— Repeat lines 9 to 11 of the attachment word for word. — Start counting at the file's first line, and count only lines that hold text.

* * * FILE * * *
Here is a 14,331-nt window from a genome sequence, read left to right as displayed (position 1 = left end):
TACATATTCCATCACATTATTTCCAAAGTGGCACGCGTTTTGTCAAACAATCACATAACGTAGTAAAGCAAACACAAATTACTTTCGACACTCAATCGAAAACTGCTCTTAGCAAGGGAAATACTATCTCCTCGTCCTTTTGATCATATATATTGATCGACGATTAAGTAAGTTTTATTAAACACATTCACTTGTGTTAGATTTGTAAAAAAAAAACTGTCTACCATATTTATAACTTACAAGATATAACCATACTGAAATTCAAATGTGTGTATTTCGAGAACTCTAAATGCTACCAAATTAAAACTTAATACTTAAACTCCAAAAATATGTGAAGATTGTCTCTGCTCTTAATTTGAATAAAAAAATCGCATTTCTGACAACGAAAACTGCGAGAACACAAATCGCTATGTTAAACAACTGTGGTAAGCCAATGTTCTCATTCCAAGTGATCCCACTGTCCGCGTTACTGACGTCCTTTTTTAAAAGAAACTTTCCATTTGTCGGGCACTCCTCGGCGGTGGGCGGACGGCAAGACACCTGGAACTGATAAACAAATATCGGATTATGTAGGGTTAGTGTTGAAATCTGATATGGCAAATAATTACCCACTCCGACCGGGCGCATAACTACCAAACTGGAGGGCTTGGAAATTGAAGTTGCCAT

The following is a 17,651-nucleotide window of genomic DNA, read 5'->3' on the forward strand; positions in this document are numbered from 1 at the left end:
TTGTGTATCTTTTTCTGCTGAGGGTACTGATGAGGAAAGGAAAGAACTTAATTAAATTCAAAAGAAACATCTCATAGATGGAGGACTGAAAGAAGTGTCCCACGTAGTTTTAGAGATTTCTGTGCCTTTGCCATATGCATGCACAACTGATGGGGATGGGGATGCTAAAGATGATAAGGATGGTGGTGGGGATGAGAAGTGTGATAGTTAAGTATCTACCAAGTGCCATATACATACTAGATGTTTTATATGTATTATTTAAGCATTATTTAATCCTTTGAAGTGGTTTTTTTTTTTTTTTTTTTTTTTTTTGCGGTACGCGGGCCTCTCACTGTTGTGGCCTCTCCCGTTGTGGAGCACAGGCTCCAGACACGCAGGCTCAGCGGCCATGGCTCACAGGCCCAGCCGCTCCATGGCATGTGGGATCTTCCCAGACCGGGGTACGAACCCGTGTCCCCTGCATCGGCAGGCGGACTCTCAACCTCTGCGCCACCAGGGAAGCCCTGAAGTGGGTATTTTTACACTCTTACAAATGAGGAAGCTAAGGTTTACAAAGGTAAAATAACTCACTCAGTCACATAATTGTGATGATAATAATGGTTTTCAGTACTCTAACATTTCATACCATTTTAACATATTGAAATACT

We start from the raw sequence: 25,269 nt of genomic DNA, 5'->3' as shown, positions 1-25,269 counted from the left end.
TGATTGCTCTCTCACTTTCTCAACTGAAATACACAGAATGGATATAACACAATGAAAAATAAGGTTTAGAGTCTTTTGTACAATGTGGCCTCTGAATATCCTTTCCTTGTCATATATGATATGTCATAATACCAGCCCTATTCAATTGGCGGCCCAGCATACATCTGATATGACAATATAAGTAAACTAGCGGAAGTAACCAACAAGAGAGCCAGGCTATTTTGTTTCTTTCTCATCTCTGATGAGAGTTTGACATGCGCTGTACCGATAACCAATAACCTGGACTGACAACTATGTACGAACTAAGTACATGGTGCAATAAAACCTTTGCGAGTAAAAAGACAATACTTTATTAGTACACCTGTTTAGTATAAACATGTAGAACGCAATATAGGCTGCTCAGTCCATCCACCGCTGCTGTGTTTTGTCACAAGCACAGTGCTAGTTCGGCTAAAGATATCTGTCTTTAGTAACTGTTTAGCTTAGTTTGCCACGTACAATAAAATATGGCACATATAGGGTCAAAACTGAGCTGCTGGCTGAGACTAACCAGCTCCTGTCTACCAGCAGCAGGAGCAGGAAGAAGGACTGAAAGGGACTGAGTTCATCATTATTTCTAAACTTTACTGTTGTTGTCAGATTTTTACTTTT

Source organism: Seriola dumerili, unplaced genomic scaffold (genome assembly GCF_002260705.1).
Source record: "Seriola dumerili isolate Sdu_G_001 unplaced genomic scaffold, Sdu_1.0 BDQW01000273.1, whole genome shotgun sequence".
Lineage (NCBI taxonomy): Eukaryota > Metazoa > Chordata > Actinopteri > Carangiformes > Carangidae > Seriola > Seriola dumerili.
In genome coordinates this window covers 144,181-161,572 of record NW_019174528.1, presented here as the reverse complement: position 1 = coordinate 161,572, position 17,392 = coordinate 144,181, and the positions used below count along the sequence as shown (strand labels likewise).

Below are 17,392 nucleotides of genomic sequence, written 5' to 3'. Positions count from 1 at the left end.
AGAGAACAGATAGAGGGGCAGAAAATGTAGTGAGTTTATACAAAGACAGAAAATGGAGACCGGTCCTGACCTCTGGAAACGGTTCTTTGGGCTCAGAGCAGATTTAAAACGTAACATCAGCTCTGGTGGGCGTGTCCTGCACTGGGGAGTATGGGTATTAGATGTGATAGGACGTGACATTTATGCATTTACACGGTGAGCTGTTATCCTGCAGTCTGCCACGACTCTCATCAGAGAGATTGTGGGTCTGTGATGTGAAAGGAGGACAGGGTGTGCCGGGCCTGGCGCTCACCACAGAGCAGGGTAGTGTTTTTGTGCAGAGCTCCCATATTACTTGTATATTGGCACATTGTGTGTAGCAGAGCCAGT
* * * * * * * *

Lineage (NCBI taxonomy): Eukaryota > Metazoa > Chordata > Actinopteri > Carangiformes > Carangidae > Seriola > Seriola dumerili.
In genome coordinates this window covers 144,181-161,572 of record NW_019174528.1, presented here as the reverse complement: position 1 = coordinate 161,572, position 17,392 = coordinate 144,181, and the positions used below count along the sequence as shown (strand labels likewise).

Below are 17,392 nucleotides of genomic sequence, written 5' to 3'. Positions count from 1 at the left end.